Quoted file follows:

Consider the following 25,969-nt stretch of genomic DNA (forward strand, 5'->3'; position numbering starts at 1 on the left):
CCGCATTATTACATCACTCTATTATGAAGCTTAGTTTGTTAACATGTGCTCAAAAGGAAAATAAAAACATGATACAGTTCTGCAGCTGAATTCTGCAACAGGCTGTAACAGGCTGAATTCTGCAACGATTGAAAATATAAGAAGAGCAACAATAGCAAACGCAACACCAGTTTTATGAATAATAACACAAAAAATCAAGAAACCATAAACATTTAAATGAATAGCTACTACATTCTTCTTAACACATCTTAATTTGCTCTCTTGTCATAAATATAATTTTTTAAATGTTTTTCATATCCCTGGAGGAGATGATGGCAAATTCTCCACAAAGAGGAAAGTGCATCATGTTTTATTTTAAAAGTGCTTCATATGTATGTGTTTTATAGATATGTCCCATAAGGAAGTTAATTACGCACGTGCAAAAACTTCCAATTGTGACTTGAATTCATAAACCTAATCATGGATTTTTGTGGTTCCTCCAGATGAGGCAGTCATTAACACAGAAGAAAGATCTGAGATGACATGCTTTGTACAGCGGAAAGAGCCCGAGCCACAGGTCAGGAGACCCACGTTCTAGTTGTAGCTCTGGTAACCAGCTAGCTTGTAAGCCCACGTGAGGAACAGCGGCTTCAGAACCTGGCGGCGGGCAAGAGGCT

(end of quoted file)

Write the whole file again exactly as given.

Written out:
Consider the following 25,969-nt stretch of genomic DNA (forward strand, 5'->3'; position numbering starts at 1 on the left):
CCGCATTATTACATCACTCTATTATGAAGCTTAGTTTGTTAACATGTGCTCAAAAGGAAAATAAAAACATGATACAGTTCTGCAGCTGAATTCTGCAACAGGCTGTAACAGGCTGAATTCTGCAACGATTGAAAATATAAGAAGAGCAACAATAGCAAACGCAACACCAGTTTTATGAATAATAACACAAAAAATCAAGAAACCATAAACATTTAAATGAATAGCTACTACATTCTTCTTAACACATCTTAATTTGCTCTCTTGTCATAAATATAATTTTTTAAATGTTTTTCATATCCCTGGAGGAGATGATGGCAAATTCTCCACAAAGAGGAAAGTGCATCATGTTTTATTTTAAAAGTGCTTCATATGTATGTGTTTTATAGATATGTCCCATAAGGAAGTTAATTACGCACGTGCAAAAACTTCCAATTGTGACTTGAATTCATAAACCTAATCATGGATTTTTGTGGTTCCTCCAGATGAGGCAGTCATTAACACAGAAGAAAGATCTGAGATGACATGCTTTGTACAGCGGAAAGAGCCCGAGCCACAGGTCAGGAGACCCACGTTCTAGTTGTAGCTCTGGTAACCAGCTAGCTTGTAAGCCCACGTGAGGAACAGCGGCTTCAGAACCTGGCGGCGGGCAAGAGGCT